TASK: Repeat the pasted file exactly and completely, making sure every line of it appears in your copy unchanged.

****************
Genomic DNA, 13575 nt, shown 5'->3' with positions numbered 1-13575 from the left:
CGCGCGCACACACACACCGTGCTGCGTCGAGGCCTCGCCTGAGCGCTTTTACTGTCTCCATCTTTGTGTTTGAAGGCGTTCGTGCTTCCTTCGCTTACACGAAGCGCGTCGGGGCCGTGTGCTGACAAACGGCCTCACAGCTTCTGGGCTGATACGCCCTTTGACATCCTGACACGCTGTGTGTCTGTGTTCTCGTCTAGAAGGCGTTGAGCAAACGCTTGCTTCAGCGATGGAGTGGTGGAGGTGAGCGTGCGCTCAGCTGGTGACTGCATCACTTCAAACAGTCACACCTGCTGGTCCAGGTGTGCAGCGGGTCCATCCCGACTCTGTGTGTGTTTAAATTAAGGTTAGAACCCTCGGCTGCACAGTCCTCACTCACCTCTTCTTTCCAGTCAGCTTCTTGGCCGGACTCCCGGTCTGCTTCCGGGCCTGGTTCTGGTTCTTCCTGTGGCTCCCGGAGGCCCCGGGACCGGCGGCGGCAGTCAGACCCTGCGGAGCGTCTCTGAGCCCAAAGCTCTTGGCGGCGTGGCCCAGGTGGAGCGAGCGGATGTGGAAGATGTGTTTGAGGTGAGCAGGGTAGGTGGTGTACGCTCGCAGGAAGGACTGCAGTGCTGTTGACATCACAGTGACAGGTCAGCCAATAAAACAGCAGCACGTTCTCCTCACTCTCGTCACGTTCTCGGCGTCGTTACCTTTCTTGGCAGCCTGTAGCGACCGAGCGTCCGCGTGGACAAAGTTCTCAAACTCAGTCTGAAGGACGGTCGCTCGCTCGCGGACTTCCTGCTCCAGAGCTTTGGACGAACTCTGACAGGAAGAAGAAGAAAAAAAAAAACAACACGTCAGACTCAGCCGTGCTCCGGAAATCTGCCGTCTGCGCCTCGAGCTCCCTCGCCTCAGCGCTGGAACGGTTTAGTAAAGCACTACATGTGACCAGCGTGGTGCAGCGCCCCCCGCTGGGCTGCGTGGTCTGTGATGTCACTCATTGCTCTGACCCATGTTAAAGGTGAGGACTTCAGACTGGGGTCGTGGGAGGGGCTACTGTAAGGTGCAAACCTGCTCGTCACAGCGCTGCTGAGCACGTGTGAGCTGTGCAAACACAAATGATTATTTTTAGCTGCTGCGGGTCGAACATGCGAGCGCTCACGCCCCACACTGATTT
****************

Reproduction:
Genomic DNA, 13575 nt, shown 5'->3' with positions numbered 1-13575 from the left:
CGCGCGCACACACACACCGTGCTGCGTCGAGGCCTCGCCTGAGCGCTTTTACTGTCTCCATCTTTGTGTTTGAAGGCGTTCGTGCTTCCTTCGCTTACACGAAGCGCGTCGGGGCCGTGTGCTGACAAACGGCCTCACAGCTTCTGGGCTGATACGCCCTTTGACATCCTGACACGCTGTGTGTCTGTGTTCTCGTCTAGAAGGCGTTGAGCAAACGCTTGCTTCAGCGATGGAGTGGTGGAGGTGAGCGTGCGCTCAGCTGGTGACTGCATCACTTCAAACAGTCACACCTGCTGGTCCAGGTGTGCAGCGGGTCCATCCCGACTCTGTGTGTGTTTAAATTAAGGTTAGAACCCTCGGCTGCACAGTCCTCACTCACCTCTTCTTTCCAGTCAGCTTCTTGGCCGGACTCCCGGTCTGCTTCCGGGCCTGGTTCTGGTTCTTCCTGTGGCTCCCGGAGGCCCCGGGACCGGCGGCGGCAGTCAGACCCTGCGGAGCGTCTCTGAGCCCAAAGCTCTTGGCGGCGTGGCCCAGGTGGAGCGAGCGGATGTGGAAGATGTGTTTGAGGTGAGCAGGGTAGGTGGTGTACGCTCGCAGGAAGGACTGCAGTGCTGTTGACATCACAGTGACAGGTCAGCCAATAAAACAGCAGCACGTTCTCCTCACTCTCGTCACGTTCTCGGCGTCGTTACCTTTCTTGGCAGCCTGTAGCGACCGAGCGTCCGCGTGGACAAAGTTCTCAAACTCAGTCTGAAGGACGGTCGCTCGCTCGCGGACTTCCTGCTCCAGAGCTTTGGACGAACTCTGACAGGAAGAAGAAGAAAAAAAAAAACAACACGTCAGACTCAGCCGTGCTCCGGAAATCTGCCGTCTGCGCCTCGAGCTCCCTCGCCTCAGCGCTGGAACGGTTTAGTAAAGCACTACATGTGACCAGCGTGGTGCAGCGCCCCCCGCTGGGCTGCGTGGTCTGTGATGTCACTCATTGCTCTGACCCATGTTAAAGGTGAGGACTTCAGACTGGGGTCGTGGGAGGGGCTACTGTAAGGTGCAAACCTGCTCGTCACAGCGCTGCTGAGCACGTGTGAGCTGTGCAAACACAAATGATTATTTTTAGCTGCTGCGGGTCGAACATGCGAGCGCTCACGCCCCACACTGATTT